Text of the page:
• The Z direction will be normal to the plane of the face,computed at the center point.
  • The X direction will be parallel to the x-y plane. If the workplane is parallel to the global x-y plane, the x direction of the workplane will co-incide with the global x direction.

Most commonly, the selected face will be planar, and the workplane lies in the same plane of the face ( IE, offset=0). Occasionally, it is useful to define a face offset from an existing surface, and even more rarely to define a workplane based on a face that is not planar.

To create a workplane without first having a face, use the Workplane() method.

Future Enhancements:
  • Allow creating workplane from planar wires
  • Allow creating workplane based on an arbitrary point on a face, not just the center. For now you can work around by creating a workplane and then offsetting the center afterwards.
class cadfile.cadutils.cadquery.Selector[source]

Filters a list of objects

Filters must provide a single method that filters objects.

filter(objectList)[source]

Filter the provided list :param objectList: list to filter :type objectList: list of FreeCAD primatives :return: filtered list

The default implementation returns the original list unfiltered

class cadfile.cadutils.cadquery.NearestToPointSelector(pnt)[source]

Selects object nearest the provided point.

If the object is a vertex or point, the distance is used. For other kinds of shapes, the center of mass is used to to compute which is closest.

Applicability: All Types of Shapes

Example:

CQ(aCube).vertices(NearestToPointSelector((0,1,0))

returns the vertex of the unit cube closest to the point x=0,y=1,z=0

class cadfile.cadutils.cadquery.ParallelDirSelector(vector, tolerance=0.0001)[source]

Selects objects parallel with the provided direction

Applicability:
Linear Edges Planar Faces

Use the string syntax shortcut |(X|Y|Z) if you want to select based on a cardinal direction.

Example:

CQ(aCube).faces(ParallelDirSelector((0,0,1))

selects faces with a normals in the z direction, and is equivalent to:

CQ(aCube).faces("|Z")
class cadfile.cadutils.cadquery.DirectionSelector(vector, tolerance=0.0001)[source]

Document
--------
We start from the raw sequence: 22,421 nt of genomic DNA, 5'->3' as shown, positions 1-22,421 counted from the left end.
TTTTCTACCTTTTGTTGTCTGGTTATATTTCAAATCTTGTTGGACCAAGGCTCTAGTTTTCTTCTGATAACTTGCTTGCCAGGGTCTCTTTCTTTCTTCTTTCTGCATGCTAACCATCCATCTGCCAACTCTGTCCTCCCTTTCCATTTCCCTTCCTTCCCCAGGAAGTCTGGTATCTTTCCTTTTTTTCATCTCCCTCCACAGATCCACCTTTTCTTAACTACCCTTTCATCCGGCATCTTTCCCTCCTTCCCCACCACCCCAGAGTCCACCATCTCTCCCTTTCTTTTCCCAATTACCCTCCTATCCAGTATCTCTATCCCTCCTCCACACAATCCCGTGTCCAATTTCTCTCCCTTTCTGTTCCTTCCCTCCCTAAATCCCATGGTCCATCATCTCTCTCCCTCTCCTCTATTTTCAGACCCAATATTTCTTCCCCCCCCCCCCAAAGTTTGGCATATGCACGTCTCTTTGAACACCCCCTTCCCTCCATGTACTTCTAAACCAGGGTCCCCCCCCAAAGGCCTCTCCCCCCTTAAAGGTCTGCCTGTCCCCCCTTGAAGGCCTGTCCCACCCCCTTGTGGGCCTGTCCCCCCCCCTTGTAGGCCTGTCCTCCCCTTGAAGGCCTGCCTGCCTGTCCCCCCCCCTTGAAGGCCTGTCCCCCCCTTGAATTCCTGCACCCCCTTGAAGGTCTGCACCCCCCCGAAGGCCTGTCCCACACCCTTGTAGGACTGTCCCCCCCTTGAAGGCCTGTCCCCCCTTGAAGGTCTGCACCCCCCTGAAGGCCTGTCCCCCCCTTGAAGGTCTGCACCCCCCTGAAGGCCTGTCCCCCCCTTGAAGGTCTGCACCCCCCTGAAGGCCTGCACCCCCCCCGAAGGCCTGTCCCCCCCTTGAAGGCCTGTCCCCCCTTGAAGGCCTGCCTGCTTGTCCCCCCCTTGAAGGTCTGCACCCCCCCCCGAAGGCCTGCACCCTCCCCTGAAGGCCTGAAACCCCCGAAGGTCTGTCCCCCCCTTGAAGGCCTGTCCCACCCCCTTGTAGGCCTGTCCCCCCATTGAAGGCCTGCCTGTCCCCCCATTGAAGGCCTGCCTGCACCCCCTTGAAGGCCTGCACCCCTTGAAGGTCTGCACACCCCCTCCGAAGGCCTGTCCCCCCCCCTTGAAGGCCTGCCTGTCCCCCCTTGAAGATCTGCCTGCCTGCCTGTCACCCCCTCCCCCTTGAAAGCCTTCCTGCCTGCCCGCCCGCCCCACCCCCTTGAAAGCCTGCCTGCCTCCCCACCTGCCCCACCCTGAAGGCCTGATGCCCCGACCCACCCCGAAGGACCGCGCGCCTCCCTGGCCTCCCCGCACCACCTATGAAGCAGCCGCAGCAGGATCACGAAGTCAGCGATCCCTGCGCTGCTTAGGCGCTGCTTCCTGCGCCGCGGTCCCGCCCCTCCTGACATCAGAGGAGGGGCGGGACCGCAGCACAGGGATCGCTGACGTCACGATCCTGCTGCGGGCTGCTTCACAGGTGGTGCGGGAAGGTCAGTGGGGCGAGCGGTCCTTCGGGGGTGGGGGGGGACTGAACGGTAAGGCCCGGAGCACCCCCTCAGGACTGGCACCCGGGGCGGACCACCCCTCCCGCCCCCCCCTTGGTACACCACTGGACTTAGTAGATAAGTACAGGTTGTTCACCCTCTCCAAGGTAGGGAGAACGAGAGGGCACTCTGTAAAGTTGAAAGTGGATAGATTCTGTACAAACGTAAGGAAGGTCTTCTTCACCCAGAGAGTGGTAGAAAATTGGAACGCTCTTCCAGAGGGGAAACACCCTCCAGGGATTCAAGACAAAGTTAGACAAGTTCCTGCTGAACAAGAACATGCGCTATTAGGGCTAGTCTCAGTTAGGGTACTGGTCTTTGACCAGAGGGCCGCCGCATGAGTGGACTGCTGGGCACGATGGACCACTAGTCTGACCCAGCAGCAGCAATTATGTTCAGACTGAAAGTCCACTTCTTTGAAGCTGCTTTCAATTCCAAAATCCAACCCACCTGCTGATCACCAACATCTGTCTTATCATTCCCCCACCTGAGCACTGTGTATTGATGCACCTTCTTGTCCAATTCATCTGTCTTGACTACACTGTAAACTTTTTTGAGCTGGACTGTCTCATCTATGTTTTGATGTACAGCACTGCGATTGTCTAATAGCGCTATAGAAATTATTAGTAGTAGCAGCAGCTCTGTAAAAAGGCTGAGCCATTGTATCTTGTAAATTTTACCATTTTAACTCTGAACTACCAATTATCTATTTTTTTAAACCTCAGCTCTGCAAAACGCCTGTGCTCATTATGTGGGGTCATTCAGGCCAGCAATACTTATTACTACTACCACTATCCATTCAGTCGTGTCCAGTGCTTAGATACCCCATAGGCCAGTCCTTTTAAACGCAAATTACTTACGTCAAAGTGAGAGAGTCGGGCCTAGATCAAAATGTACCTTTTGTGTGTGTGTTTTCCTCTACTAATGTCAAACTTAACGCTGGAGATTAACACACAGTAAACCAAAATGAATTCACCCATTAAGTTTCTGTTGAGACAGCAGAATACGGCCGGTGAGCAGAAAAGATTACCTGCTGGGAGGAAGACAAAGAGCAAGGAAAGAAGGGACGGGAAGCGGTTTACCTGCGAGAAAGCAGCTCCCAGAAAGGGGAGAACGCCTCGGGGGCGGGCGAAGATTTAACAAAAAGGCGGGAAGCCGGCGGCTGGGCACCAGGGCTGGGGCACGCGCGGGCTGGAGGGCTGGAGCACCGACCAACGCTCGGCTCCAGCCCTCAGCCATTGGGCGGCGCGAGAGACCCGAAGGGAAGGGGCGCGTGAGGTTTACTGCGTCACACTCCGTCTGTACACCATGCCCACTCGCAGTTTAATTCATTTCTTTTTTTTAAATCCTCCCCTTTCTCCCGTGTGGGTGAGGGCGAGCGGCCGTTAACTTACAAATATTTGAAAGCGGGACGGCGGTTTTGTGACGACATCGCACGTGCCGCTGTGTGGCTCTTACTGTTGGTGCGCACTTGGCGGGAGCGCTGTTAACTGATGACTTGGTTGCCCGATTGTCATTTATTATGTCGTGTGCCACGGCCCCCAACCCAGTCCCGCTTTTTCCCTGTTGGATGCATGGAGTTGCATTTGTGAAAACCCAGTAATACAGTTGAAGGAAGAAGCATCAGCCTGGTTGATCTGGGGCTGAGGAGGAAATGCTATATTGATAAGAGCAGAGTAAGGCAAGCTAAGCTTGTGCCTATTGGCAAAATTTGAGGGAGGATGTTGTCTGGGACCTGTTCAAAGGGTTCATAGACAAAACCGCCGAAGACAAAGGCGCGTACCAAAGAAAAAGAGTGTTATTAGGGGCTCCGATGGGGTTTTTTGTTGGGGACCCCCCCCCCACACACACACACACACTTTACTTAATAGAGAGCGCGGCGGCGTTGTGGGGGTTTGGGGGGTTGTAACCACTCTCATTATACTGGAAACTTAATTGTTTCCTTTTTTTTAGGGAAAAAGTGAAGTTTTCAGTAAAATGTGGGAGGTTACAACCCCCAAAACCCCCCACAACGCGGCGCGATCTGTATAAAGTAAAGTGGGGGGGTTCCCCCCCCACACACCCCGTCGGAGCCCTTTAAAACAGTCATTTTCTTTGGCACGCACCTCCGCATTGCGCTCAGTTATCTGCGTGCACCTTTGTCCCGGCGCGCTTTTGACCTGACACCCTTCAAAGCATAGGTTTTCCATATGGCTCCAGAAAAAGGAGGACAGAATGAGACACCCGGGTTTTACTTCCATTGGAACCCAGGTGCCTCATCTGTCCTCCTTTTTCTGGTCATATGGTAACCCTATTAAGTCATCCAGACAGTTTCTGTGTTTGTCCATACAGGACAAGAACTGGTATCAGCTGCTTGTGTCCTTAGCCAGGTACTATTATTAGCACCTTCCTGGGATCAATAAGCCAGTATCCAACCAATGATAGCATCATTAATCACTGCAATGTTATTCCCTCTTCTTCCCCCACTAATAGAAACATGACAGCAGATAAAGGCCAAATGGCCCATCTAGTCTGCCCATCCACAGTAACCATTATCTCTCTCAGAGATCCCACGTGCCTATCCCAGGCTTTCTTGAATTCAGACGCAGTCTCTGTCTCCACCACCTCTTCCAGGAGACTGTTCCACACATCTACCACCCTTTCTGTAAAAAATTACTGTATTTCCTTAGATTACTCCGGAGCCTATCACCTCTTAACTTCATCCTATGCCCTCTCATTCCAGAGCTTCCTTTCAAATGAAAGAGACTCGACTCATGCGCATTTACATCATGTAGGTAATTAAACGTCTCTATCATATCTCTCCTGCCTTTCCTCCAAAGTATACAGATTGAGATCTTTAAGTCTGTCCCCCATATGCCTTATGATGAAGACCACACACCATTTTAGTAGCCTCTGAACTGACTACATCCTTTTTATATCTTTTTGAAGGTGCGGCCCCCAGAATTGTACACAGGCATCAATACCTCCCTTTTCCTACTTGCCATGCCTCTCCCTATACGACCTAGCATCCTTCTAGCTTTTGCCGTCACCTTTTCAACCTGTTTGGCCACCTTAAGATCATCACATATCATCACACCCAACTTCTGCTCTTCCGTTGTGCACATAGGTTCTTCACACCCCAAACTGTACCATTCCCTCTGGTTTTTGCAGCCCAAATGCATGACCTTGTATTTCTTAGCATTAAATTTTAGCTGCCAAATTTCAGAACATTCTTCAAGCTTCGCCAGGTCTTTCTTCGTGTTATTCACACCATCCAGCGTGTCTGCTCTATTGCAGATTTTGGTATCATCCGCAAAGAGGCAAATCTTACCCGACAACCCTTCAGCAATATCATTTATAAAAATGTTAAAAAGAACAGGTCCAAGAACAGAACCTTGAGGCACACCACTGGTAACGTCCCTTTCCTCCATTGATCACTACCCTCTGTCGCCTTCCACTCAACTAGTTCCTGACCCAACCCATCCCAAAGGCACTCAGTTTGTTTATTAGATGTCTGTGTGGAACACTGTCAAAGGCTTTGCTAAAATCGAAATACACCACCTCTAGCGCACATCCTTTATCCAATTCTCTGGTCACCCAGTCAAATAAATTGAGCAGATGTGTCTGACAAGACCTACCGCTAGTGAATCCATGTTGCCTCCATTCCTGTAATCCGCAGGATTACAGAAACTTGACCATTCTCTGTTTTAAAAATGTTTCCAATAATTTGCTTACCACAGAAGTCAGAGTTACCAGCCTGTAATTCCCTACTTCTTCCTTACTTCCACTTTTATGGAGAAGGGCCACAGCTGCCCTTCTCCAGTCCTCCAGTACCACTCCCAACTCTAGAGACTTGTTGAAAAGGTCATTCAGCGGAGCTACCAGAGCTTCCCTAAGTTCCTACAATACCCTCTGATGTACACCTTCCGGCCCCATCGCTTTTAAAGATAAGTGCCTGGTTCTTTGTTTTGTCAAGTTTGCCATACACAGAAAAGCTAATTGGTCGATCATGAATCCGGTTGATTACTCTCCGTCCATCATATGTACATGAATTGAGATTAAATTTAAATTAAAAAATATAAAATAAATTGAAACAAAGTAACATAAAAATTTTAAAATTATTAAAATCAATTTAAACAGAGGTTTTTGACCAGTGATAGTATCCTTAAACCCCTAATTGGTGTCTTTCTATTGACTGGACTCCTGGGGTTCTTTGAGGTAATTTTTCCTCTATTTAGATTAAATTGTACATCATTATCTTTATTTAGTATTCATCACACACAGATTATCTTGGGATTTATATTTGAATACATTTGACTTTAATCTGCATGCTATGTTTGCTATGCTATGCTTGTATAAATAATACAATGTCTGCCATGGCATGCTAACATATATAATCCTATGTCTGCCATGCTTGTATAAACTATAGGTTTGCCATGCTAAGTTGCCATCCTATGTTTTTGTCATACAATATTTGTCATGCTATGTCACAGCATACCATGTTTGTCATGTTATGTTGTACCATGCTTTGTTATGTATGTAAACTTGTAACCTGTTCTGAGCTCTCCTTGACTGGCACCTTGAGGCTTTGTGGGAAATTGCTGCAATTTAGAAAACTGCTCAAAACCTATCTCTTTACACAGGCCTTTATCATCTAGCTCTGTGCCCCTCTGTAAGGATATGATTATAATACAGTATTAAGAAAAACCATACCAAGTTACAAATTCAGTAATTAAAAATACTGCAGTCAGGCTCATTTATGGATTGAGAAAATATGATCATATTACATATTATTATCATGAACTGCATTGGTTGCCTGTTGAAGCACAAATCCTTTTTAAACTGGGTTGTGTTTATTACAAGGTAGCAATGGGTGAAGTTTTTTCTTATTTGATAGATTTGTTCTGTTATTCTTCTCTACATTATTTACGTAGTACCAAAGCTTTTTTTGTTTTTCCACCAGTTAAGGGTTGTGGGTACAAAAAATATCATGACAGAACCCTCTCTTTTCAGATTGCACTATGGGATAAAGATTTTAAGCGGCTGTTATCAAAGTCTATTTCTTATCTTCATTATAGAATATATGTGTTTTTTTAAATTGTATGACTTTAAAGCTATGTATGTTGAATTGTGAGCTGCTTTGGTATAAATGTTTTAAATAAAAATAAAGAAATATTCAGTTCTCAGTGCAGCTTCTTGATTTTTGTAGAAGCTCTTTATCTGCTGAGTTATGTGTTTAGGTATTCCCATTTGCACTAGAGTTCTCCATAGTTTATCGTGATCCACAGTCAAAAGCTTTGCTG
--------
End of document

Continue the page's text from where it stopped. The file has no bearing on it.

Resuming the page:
Selects objects aligned with the provided direction

Applicability:
Linear Edges Planar Faces

Use the string syntax shortcut +/-(X|Y|Z) if you want to select based on a cardinal direction.

Example:

CQ(aCube).faces(DirectionSelector((0,0,1))

selects faces with a normals in the z direction, and is equivalent to:

CQ(aCube).faces("+Z")
class cadfile.cadutils.cadquery.PerpendicularDirSelector(vector, tolerance=0.0001)[source]

Selects objects perpendicular with the provided direction

Applicability:
Linear Edges Planar Faces

Use the string syntax shortcut #(X|Y|Z) if you want to select based on a cardinal direction.

Example:

CQ(aCube).faces(PerpendicularDirSelector((0,0,1))

selects faces with a normals perpendicular to the z direction, and is equivalent to:

CQ(aCube).faces("#Z")
class cadfile.cadutils.cadquery.TypeSelector(typeString)[source]

Selects objects of the prescribed topological type.

Applicability:
Faces: Plane,Cylinder,Sphere Edges: Line,Circle,Arc

You can use the shortcut selector %(PLANE|SPHERE|CONE) for faces, and %(LINE|ARC|CIRCLE) for edges.

For example this:

CQ(aCube).faces ( TypeSelector("PLANE") )

will select 6 faces, and is equivalent to:

CQ(aCube).faces( "%PLANE" )
class cadfile.cadutils.cadquery.DirectionMinMaxSelector(vector, directionMax=True)[source]

Selects objects closest or farthest in the specified direction Used for faces, points, and edges

Applicability:
All object types. for a vertex, its point is used. for all other kinds of objects, the center of mass of the object is used.

You can use the string shortcuts >(X|Y|Z) or <(X|Y|Z) if you want to select based on a cardinal direction.

For example this:

CQ(aCube).faces ( DirectionMinMaxSelector((0,0,1),True )

Means to select the face having the center of mass farthest in the positive z direction, and is the same as:

CQ(aCube).faces( “>Z” )
Future Enhancements:
provide a nicer way to select in arbitrary directions. IE, a bit more code could allow ‘>(0,0,1)’ to work.
class cadfile.cadutils.cadquery.StringSyntaxSelector(selectorString)[source]

Filter lists objects using a simple string syntax. All of the filters available in the string syntax are also available ( usually with more functionality ) through the creation of full-fledged selector objects. see Selector and its subclasses

Filtering works differently depending on the type of object list being filtered.

Parameters:selectorString – A two-part selector string, [selector][axis]
Returns:objects that match the specified selector

*Modfiers* are ('|','+','-','<','>','%')

|:parallel to ( same as ParallelDirSelector ). Can return multiple objects.
#:perpendicular to (same as PerpendicularDirSelector )
+:positive direction (same as DirectionSelector )
-:negative direction (same as DirectionSelector )
>:maximize (same as DirectionMinMaxSelector with directionMax=True)
<:minimize (same as DirectionMinMaxSelector with directionMax=False )
%:curve/surface type (same as TypeSelector)

*axisStrings* are: X,Y,Z,XY,YZ,XZ

Selectors are a complex topic: see CadQuery String Selectors for more information

filter(objectList)[source]

selects minimum, maximum, positive or negative values relative to a direction [+|-|<|>|] <X|Y|Z>